Drawdown pensions – why they appeal

Recently the Financial Conduct Authority (FCA) has expressed concern at the growing number of retirees that are drawing down on their pension funds rather than buying annuities with them.

Drawdowns – (capped or flexible) are where a pension pot is left invested but an amount is taken as income.

Annuities – where the pension pot is used to buy a regular income from an insurance company.

Changes to the way in which pensions can be spent and invested were triggered by the launch of pension freedoms in 2015. Though designed to give retirees and over 55’s more choice, many are choosing drawdowns without seeking professional advice from a finance expert – 5% prior to 2015 but now that figure is at 30%. Without professional advice seniors may pay too much tax, miss out on benefits, or on other investment growth.

Most seniors that drawdown entire pension pots have:

  • Relatively small savings at £30,000 (or lower) and;
  • Have other sources of income.

Drawdown monies are most often used to:

  • Clear loans, for example mortgages (whole or in-part);
  • Make purchases such as home repairs, cars or holidays;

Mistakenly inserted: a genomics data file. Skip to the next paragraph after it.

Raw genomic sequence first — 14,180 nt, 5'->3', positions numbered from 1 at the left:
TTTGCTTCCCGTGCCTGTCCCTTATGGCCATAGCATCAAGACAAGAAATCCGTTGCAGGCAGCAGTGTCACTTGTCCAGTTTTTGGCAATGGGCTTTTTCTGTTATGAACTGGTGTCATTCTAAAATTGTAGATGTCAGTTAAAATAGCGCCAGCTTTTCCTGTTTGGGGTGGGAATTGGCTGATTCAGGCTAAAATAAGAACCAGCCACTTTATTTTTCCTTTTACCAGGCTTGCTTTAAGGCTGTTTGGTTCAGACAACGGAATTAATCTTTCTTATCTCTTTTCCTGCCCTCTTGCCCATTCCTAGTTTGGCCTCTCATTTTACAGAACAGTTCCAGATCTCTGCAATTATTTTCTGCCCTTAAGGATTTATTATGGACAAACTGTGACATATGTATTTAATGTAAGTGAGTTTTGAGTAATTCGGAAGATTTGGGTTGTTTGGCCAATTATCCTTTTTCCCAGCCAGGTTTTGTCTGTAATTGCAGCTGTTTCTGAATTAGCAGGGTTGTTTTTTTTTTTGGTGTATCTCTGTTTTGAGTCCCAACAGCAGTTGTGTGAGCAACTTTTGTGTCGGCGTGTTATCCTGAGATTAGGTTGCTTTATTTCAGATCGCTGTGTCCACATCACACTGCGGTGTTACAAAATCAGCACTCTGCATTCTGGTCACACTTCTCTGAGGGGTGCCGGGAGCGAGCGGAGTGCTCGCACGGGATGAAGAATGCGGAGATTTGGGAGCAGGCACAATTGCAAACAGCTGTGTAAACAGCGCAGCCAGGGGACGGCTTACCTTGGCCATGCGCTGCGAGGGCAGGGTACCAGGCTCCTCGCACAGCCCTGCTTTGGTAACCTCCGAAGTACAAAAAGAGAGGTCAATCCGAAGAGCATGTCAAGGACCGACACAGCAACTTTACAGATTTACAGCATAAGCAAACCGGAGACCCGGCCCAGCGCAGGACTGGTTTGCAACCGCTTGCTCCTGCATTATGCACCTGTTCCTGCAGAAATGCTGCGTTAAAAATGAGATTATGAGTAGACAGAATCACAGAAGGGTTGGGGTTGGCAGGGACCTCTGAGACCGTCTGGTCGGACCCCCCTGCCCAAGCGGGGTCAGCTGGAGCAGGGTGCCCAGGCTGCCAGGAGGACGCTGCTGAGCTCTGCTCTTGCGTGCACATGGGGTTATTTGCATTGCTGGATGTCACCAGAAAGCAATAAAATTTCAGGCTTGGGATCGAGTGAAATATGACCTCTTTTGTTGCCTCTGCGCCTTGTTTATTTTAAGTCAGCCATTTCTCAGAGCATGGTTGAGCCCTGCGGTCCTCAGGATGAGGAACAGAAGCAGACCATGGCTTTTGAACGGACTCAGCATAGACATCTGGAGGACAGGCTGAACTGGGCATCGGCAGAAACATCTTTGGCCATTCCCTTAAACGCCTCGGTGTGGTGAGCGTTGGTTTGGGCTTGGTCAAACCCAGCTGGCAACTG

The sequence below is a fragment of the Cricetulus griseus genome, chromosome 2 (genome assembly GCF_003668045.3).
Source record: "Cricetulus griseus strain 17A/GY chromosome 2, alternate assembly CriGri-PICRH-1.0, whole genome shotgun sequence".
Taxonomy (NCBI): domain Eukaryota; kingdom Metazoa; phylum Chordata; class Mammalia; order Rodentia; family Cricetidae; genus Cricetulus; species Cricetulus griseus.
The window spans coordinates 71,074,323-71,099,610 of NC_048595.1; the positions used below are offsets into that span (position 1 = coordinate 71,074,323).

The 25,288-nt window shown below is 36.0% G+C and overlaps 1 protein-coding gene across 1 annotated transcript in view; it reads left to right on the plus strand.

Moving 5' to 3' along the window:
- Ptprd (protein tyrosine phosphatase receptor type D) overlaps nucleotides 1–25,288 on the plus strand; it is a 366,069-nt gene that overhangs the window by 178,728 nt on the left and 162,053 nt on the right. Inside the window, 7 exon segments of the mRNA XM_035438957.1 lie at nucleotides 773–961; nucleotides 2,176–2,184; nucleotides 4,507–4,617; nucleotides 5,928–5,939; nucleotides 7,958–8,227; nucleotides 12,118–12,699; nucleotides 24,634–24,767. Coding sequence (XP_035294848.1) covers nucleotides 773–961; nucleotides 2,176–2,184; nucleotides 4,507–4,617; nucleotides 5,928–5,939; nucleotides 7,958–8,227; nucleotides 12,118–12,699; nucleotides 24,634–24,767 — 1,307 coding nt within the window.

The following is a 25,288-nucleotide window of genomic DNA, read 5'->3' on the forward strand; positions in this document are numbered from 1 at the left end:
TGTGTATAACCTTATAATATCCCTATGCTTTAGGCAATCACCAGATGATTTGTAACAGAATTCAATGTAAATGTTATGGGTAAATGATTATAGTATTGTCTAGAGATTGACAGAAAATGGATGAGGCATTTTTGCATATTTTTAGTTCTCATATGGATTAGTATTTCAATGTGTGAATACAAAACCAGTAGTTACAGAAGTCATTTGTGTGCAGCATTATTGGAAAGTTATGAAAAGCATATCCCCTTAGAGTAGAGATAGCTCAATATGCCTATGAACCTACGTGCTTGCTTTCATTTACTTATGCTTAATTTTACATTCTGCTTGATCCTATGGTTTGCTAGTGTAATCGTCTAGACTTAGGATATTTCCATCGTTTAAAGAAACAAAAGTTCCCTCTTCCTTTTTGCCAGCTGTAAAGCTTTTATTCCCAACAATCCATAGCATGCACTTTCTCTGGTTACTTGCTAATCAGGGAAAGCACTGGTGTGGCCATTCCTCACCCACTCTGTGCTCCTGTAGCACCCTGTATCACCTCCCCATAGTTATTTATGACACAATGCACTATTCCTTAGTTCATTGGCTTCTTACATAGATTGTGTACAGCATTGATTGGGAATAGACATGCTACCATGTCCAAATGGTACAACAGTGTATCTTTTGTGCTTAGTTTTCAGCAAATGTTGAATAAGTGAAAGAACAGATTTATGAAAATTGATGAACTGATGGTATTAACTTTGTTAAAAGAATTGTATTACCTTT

• Invest in property, stocks and shares, bonds or other investments;
  • Save into another fund.

The FCA found that an undercurrent of ‘pensions investment distrust’ lead many retirees to drawdown and move money out of their pension pot. Over 70% of seniors accessing retirement funds are aged under 65 years’ of age.

The FCA have said:
“Drawdown is complex and [retirees] may need more support and protection.”

As the shape of our economy and ageing population changes it is hardly surprising that retirees wish to invest differently. We would advise however that anyone looking to change their pension investments should speak to an independent financial advisor, but also one that specialises in pensions.

We cannot advise generically on the best investment for you we would ask that you please book a pensions/investments consultation either with Hamish Gairns or, with Richard Smith.

But we do have some lifestyle and health tips especially for over 55’s.

  1. Identifying and fulfilling a sense of purpose has been found to lead to a longer life. Patrick Hill and Nicholas Turiano conducted the longer life research at Oxford University. The good news is that finding a sense of purpose can happen later in life to the same effect.
  2. Creating a retirement plan that gives prominence to what people want to do, and how they want to live in later life helps to shape conversations around finance and inheritance planning. We would suggest that finances that compliment a retirement plan are discussed with a retirement specialist IFA.
  3. As the UK population is an ageing one, putting health at the centre of a retirement plan is a good idea. It might be that joining classes and groups takes the grind out of physical and mental exercise. And activities that are completed in groups enable participants to extend their social circles. Learning a language, or to dance is proven to keep minds and bodies active.

Here’s to enjoying many later years.

Contact MarchwoodIFA for pension, investment, mortgage, equity release, and living inheritance planning advice: 01243 532 635.